Clark's lesson applies to more than just packaged-goods brands. Here in Cannes, during a panel discussion that I moderated yesterday, the actor Matthew Morrison talked about how the fan base of his Fox (NWSA) TV show, Glee, has maximized social media to create a multi-media hit. (And Morrison, who has over 515,000 Twitter followers, does his part too.) On the same panel with Morrison, Paul Caine, EVP and Chief Revenue Officer at Time Inc. (Fortune's parent), explained that readers today are actually driving the marketing of some magazine stories, particularly the most buzzworthy in People. "We use Twitter to break the story, Facebook to push the conversation, and Pinterest to curate," Caine said. As for the story itself, it may not hit newsstands--or your tablet--until Time Inc. and its network of consumers have generated 48 hours of buildup.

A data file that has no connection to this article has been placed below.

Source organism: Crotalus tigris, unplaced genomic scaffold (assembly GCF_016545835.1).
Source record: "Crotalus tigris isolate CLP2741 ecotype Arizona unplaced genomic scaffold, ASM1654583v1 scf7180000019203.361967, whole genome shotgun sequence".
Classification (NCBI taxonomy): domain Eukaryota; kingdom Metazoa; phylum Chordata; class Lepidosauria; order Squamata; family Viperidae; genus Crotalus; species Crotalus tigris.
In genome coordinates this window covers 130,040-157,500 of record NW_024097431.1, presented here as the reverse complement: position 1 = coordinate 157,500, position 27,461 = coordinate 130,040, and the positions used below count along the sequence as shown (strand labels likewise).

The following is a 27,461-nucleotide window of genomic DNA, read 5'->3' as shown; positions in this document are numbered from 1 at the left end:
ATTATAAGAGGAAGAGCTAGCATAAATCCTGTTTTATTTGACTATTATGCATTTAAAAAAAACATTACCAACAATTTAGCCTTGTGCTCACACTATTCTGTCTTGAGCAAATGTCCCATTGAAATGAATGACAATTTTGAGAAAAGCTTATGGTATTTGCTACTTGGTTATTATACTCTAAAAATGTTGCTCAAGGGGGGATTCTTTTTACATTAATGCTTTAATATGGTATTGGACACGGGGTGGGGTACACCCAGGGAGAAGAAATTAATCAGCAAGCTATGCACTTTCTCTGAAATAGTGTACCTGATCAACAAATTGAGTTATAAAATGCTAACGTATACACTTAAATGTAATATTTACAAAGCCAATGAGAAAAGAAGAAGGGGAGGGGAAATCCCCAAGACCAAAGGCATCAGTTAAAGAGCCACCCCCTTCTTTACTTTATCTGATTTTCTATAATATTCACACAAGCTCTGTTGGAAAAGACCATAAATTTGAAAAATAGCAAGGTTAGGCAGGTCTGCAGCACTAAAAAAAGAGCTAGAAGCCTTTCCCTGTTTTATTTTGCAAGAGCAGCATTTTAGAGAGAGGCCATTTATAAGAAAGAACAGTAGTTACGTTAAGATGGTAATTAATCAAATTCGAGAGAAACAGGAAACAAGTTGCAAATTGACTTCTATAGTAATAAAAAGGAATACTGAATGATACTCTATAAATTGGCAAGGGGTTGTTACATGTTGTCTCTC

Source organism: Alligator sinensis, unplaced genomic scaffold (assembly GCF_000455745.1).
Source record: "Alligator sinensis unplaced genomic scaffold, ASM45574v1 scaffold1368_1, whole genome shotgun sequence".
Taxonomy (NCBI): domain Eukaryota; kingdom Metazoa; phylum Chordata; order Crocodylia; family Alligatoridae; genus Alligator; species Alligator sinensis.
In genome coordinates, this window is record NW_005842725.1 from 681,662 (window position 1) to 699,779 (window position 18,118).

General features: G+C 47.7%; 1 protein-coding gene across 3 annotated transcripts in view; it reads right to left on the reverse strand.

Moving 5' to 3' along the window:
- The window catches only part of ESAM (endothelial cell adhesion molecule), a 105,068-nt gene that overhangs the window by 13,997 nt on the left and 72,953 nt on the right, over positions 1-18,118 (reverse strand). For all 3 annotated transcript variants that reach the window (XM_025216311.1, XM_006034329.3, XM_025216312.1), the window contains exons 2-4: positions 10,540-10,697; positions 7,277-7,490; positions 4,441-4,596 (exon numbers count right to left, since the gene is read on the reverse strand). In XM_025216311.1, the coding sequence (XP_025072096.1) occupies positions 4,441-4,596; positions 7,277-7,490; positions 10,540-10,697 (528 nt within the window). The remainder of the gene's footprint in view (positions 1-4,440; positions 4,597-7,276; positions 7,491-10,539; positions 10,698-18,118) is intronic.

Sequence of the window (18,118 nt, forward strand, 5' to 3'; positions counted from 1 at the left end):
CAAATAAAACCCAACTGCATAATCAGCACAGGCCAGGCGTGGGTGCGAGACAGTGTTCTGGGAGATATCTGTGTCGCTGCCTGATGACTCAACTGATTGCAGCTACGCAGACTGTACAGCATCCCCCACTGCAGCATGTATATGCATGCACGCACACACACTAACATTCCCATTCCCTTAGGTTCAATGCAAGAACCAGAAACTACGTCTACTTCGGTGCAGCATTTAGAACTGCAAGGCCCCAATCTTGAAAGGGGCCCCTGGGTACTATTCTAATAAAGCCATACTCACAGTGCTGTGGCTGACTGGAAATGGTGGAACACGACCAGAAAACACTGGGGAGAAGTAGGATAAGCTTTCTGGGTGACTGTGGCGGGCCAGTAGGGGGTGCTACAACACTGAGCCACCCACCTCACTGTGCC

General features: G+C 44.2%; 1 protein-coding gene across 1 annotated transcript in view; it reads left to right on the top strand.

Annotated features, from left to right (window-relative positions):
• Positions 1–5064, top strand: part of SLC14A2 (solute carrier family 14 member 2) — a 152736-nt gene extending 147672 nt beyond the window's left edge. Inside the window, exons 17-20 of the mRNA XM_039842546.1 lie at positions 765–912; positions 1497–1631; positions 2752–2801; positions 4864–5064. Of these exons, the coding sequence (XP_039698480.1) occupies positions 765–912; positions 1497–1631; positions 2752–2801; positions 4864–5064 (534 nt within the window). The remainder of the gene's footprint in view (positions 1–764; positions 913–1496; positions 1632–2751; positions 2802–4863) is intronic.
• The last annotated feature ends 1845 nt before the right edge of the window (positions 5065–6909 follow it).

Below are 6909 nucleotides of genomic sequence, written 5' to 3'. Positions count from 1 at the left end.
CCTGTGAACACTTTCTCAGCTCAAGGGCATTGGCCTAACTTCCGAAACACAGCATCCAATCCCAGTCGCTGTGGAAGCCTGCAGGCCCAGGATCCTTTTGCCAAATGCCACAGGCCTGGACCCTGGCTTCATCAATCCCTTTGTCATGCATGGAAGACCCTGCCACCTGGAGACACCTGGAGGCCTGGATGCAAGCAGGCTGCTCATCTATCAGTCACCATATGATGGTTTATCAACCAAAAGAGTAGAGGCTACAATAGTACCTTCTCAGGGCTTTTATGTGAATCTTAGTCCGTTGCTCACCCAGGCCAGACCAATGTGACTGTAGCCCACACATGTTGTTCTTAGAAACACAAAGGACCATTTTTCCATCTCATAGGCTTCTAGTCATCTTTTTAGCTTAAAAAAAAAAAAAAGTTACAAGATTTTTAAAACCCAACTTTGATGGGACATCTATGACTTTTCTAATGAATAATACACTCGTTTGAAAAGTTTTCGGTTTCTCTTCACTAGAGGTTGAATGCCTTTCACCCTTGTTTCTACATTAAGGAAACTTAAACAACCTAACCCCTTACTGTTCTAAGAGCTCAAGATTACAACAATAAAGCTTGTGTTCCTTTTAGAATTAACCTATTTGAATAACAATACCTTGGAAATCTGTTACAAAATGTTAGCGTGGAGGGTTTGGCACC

Empower yourself. "The pace of business is really fast, and you have to make decisions with less information," notes Laura Lang, Time Inc. (TWX) CEO and the former global chief of digital agency Digitas. "You have to be entrepreneurial," she adds, noting that failure is almost inevitable. "Fail fast," she advises. Another digital media maven, Arianna Huffington, joined me on stage this morning in Cannes, at a breakfast hosted by ad giant Interpublic Group (IPG). Arianna, who having sold the Huffington Post to AOL (AOL) for $315 million now has a vast digital platform, agrees: "Success in the digital space is about being willing to take risks and fail."
When I ask powerful women what made them who they are (a question I've asked constantly over the years), they often tell me about their parents and then say, "Oh, my mother...!"
So when I read one mother's take on the topic of wealth, below, it struck a familiar chord. The passage is from Unbinding the Heart, a new book by Agapi Stassinopoulos, Arianna Huffington's sister. I knew a little about MOREPatricia Sellers - Feb 22, 2012 11:44 AM ET